New wood technology may offer hope for struggling timber.
D.R. Johnson Lumber Co. is one of two U.S. timber mills making a new wood product that’s the buzz of the construction industry. It’s called crosslaminated timber, or CLT, and it’s made like it sounds: rafts of 2-by-4 beams aligned in perpendicular layers, then glued — or laminated — together like a giant sandwich.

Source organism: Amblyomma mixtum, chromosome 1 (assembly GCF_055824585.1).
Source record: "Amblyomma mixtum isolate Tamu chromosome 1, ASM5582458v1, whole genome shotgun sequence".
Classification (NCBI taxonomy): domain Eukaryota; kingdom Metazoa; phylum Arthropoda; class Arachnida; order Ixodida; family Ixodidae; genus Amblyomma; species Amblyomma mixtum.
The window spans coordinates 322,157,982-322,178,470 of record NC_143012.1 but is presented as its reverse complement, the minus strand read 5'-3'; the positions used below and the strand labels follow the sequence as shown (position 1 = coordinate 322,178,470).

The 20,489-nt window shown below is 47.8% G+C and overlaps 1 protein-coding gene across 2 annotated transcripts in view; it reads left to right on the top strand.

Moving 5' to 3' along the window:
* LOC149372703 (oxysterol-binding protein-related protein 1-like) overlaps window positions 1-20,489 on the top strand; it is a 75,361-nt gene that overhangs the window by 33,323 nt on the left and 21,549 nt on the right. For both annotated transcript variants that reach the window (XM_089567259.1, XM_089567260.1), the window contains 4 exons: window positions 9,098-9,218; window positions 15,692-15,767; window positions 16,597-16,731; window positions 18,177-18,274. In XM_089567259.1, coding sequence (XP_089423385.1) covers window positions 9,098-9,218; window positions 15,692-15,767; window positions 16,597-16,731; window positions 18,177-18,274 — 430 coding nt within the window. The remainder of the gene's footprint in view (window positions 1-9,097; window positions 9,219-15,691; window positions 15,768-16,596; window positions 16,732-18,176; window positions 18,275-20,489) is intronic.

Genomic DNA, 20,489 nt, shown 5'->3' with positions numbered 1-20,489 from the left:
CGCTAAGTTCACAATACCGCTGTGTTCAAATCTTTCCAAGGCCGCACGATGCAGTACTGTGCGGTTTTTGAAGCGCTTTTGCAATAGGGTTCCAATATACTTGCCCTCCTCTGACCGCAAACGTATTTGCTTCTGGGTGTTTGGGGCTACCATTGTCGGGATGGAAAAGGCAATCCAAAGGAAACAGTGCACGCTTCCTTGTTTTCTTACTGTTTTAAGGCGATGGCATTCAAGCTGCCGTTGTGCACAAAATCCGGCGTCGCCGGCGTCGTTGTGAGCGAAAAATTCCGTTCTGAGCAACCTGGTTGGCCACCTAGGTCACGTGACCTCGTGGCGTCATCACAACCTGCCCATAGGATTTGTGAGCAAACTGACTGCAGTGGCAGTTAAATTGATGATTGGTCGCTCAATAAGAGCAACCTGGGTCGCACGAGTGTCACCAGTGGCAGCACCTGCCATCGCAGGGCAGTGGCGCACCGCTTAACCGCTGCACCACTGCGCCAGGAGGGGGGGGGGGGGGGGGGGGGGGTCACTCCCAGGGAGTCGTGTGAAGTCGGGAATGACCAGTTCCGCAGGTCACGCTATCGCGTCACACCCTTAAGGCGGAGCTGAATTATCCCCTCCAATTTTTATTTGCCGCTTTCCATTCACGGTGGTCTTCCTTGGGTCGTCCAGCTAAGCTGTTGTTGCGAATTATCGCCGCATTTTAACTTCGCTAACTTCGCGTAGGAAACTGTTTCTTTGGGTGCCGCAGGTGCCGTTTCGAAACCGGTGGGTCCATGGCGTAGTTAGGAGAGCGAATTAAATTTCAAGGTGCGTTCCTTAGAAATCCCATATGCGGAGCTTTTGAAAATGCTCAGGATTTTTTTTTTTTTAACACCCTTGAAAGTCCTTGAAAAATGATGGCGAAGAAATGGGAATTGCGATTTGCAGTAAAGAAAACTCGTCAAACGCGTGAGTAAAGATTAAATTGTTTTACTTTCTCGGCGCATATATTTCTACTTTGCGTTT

The resulting panels are lighter and less energy-intensive than concrete and steel, much faster to assemble on-site than regular timber and strong enough to build even the tallest skyscrapers, proponents say.
The material is sparking interest among architects, engineers and researchers. Many say it could infuse struggling forest communities with economic growth while reducing the carbon footprint of urban construction with a renewable material.